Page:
Wednesday, December 06, 2006

Jesus Star Superstar (Playhouse Square Foundation)

Ted Neeley, Corey Glover and SUPERSTAR all rise to the occasion at the Palace

It is appropriate that at this time of the year Playhouse Square Center has brought in a touring production of ‘JESUS CHRIST SUPERSTAR.’ And quite a production it is.

Superstar opened on Broadway in 1971. Jeff Fenholt played Jesus. In 1972 Neeley was cast in the lead role for the touring production which seemingly has run forever. He also played the role in the 1973 movie version.

Every once in while a play and a performer became synonymous. Think Carol Channing and ‘HELLO DOLLY’ and Zero Mostel and ‘FIDDLER ON THE ROOF.’ When ‘JESUS CHRIST SUPERSTAR’ is mentioned Neeley and Jesus have become parallel elements.

Touring productions, especially those that have been on the road for a long time, often aren’t fresh. This can’t be said for this touring show. It sizzles. It is vital. It is fresh. It is exciting. The singing, the dancing and the story interpretation are all on-key.

Much of the excitement is mustered by the excellent chorus who play the apostles and numerous other roles. However, Corey Glover, best known as a member of the rock band “Living Color,” makes the production special. He is dynamic as Judas. Glover has a full voice and becomes so involved in the role that he sucks the audience right into the action.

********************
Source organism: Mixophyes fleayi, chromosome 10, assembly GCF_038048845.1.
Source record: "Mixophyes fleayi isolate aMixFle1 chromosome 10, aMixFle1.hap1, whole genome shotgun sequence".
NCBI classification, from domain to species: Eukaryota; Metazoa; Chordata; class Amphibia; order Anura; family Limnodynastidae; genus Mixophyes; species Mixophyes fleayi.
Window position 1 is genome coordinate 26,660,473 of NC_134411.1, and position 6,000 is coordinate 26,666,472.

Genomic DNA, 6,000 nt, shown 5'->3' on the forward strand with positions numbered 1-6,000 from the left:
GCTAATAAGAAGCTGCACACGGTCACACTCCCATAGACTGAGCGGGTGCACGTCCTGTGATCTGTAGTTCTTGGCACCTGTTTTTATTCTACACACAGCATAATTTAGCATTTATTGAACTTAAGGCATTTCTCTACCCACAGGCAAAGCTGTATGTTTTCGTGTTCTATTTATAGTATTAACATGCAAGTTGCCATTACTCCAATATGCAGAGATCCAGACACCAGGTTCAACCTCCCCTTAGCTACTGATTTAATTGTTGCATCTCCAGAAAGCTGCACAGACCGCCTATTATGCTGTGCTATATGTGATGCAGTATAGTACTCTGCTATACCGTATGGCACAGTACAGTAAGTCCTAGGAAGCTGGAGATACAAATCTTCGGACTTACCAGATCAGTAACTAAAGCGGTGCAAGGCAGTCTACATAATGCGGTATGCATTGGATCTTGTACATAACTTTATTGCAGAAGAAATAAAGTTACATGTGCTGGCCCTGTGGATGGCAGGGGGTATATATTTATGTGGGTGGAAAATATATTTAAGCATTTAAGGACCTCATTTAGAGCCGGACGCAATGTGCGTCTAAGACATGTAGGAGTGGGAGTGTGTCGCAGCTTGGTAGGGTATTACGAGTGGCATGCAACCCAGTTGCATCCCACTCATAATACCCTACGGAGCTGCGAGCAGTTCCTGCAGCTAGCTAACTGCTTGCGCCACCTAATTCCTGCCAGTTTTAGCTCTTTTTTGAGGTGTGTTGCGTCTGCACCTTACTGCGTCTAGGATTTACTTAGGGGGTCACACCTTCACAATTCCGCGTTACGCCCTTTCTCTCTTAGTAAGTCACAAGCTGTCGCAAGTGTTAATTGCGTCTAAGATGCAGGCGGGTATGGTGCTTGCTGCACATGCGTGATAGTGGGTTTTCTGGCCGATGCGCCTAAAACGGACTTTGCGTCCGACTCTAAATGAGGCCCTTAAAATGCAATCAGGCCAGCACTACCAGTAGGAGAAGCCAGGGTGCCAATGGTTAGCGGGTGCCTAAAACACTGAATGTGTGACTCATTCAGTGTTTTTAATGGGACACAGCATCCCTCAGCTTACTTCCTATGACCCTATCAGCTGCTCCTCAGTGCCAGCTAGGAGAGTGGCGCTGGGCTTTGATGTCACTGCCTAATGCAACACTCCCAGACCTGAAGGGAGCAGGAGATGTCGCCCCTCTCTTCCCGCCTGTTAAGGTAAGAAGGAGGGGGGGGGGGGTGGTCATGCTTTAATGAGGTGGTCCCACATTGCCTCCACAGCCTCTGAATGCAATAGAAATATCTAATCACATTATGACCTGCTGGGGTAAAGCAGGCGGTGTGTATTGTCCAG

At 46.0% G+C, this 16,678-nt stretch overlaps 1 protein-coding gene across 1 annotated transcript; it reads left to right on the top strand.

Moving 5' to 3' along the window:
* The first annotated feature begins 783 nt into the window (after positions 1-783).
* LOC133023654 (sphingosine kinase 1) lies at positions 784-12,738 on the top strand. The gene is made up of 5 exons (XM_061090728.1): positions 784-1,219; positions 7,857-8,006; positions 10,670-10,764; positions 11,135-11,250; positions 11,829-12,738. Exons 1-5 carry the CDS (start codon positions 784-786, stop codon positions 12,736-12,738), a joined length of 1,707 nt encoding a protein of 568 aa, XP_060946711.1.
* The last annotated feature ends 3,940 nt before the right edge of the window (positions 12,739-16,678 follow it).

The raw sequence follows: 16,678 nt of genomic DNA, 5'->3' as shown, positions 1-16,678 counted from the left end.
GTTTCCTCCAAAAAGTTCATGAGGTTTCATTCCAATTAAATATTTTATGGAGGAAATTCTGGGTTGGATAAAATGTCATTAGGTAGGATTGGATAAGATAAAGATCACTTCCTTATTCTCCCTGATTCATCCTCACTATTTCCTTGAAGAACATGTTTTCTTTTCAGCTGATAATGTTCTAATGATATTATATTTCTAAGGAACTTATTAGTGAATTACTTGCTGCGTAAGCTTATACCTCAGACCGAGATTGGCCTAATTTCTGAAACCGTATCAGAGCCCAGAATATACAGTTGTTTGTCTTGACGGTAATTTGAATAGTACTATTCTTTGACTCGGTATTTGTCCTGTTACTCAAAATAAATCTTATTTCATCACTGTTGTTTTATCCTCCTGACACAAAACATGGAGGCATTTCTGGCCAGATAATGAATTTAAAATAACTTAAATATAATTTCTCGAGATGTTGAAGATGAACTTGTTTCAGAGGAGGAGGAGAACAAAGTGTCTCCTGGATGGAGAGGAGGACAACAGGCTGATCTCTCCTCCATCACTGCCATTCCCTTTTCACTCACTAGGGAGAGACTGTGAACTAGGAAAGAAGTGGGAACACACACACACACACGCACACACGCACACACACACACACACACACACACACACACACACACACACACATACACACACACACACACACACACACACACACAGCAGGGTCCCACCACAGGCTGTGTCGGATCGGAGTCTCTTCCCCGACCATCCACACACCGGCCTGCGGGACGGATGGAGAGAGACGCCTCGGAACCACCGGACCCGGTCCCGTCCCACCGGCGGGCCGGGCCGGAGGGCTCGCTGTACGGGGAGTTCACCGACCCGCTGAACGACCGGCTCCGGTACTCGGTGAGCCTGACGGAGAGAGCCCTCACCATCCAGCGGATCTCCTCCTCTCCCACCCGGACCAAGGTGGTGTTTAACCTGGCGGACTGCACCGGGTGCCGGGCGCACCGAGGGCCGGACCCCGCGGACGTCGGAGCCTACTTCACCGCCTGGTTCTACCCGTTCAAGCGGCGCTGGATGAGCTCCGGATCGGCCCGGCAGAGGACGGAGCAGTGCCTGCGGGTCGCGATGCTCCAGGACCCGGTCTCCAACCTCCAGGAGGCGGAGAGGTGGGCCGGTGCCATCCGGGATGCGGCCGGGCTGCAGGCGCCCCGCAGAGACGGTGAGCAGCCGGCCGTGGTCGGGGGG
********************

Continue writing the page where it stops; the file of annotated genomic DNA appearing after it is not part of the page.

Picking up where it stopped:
Neeley never seems to age or go into automatic pilot as some performers do after playing a role for a long time-span. I’ve seen him do this role several times, and, if anything, he has deepened his Jesus-like presence. No matter what your religious orientation, Neeley makes you believe, as he floats upward on the cross at the end of the play, that he is on his way to a special place, and that his presence will long be felt.

Christina Rea-Briskin makes the role of Mary Magdalene hers. She sings well, interprets songs proficiently and acts the role with conviction. “I Don’t Know How to Love Him,” her duet with Neeley, is compelling. “Could We Start Again, Please,”her duet with Chris Gleim (Peter) brought screaming appreciation from the audience.

Aaron Fuksa’s “King Herod’s Song,” was a sight and sound show-stopping delight.

Capsule judgment:. This, the 2006 national tour of Superstar, is supposedly Neeley’s swan song. Supposedly it is his final appearance in the role. So, if the public relations is true, you’d better get down to the Palace and see him now. It’s worth the trip